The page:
Solkattu is a traditional way of learning and practicing rhythms through vocalizations of nonsense syllables stemming from South Indian Carnatic music. In performance, Solkattu is traditionally called Konnakol. Most percussionists, vocalists, instrumentalists, and dancers all learn these syllables first and then add the sounds of the drum, the pitches, or the dance movements to the vocalizations later on.
The fact that this rhythmic system of learning doesn’t use numbers helps a lot of people feel the rhythms in a different way. David likes sharing and teaching this way of embodying rhythms because it’s a great way to really internalize the rhythms from the inside, and because it’s fun and accessible to everyone.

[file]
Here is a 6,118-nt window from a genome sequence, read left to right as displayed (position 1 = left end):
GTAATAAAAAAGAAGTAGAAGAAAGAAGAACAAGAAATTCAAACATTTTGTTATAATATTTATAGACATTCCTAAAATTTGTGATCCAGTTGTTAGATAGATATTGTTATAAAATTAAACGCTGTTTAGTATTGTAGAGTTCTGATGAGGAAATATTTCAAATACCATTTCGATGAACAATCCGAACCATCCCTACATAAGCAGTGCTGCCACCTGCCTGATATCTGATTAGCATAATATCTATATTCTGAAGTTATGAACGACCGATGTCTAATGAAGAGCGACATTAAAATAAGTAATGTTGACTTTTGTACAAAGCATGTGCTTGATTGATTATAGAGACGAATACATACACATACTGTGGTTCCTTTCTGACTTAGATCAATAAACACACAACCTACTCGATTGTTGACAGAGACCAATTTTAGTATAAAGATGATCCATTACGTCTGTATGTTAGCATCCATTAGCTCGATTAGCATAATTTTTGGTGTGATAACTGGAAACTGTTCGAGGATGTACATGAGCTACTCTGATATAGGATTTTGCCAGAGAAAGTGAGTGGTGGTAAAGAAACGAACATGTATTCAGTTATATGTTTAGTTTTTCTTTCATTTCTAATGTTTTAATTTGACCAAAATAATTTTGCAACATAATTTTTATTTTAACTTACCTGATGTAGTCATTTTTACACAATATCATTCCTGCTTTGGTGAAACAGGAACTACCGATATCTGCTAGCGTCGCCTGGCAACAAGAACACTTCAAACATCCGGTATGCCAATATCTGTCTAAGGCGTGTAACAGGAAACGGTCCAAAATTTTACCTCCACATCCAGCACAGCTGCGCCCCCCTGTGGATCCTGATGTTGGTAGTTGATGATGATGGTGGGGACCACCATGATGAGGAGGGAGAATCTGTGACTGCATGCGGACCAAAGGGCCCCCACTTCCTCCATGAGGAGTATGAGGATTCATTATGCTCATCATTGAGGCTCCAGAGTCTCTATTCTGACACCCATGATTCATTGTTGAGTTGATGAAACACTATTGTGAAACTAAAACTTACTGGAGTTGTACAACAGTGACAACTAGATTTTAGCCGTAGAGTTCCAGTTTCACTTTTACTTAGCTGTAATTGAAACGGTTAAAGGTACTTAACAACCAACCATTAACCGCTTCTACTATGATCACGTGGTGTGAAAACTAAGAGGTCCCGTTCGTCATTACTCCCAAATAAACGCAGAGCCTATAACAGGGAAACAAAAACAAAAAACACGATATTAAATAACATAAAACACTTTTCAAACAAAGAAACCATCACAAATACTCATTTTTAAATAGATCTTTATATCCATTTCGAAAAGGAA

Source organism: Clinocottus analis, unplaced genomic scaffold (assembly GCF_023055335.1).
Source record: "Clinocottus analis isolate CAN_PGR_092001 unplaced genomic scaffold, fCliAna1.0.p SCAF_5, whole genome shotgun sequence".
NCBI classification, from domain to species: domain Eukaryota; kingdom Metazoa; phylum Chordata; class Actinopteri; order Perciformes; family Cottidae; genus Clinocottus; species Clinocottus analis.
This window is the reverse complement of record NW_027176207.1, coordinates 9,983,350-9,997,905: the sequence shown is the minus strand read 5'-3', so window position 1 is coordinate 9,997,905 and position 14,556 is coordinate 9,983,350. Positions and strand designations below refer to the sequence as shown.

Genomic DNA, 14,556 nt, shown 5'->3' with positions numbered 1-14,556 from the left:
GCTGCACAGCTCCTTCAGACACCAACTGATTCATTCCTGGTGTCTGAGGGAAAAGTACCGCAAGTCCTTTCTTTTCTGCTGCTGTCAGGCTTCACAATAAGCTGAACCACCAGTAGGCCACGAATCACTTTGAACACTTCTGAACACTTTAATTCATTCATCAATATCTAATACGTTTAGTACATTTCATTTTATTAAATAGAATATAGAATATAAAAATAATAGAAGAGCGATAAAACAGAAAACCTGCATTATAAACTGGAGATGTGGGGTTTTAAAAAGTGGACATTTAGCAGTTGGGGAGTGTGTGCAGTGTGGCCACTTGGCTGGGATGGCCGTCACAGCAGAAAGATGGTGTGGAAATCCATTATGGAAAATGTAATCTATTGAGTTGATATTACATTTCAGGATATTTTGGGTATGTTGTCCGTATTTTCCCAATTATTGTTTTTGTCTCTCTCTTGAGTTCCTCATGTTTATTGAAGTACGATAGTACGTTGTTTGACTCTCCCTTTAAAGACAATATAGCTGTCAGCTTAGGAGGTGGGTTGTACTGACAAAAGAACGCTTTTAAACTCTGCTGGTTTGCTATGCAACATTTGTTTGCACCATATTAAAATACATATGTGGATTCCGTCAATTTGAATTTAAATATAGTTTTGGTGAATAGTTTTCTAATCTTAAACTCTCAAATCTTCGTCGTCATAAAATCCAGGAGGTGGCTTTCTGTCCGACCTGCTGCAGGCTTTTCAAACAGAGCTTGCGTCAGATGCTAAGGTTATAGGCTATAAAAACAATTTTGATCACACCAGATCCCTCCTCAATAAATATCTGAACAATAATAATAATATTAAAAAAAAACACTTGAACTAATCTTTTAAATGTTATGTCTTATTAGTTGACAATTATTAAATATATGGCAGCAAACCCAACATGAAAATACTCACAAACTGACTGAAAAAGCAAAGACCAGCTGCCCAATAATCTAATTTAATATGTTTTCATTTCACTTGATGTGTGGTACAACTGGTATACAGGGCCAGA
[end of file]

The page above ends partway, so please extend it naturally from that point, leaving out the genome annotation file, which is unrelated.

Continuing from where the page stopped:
For your rhythmic vocalization and embodiment practice and pleasure, here is a downloadable solkattu file with a grid look at Chatusra (family of four) and Tisra (family of three) in 1st,2nd, and 3rd speeds with the talas (hand claps and fingers movements) and the stepping cycles:
Below is a video of David and Arlyn performing their “Solkattu Conversation” on tour in 2012. It starts in Adi Tala (the family of 8 pulses per phrase) and then goes into Mishra Tala (the family of 7 pulses per phrase).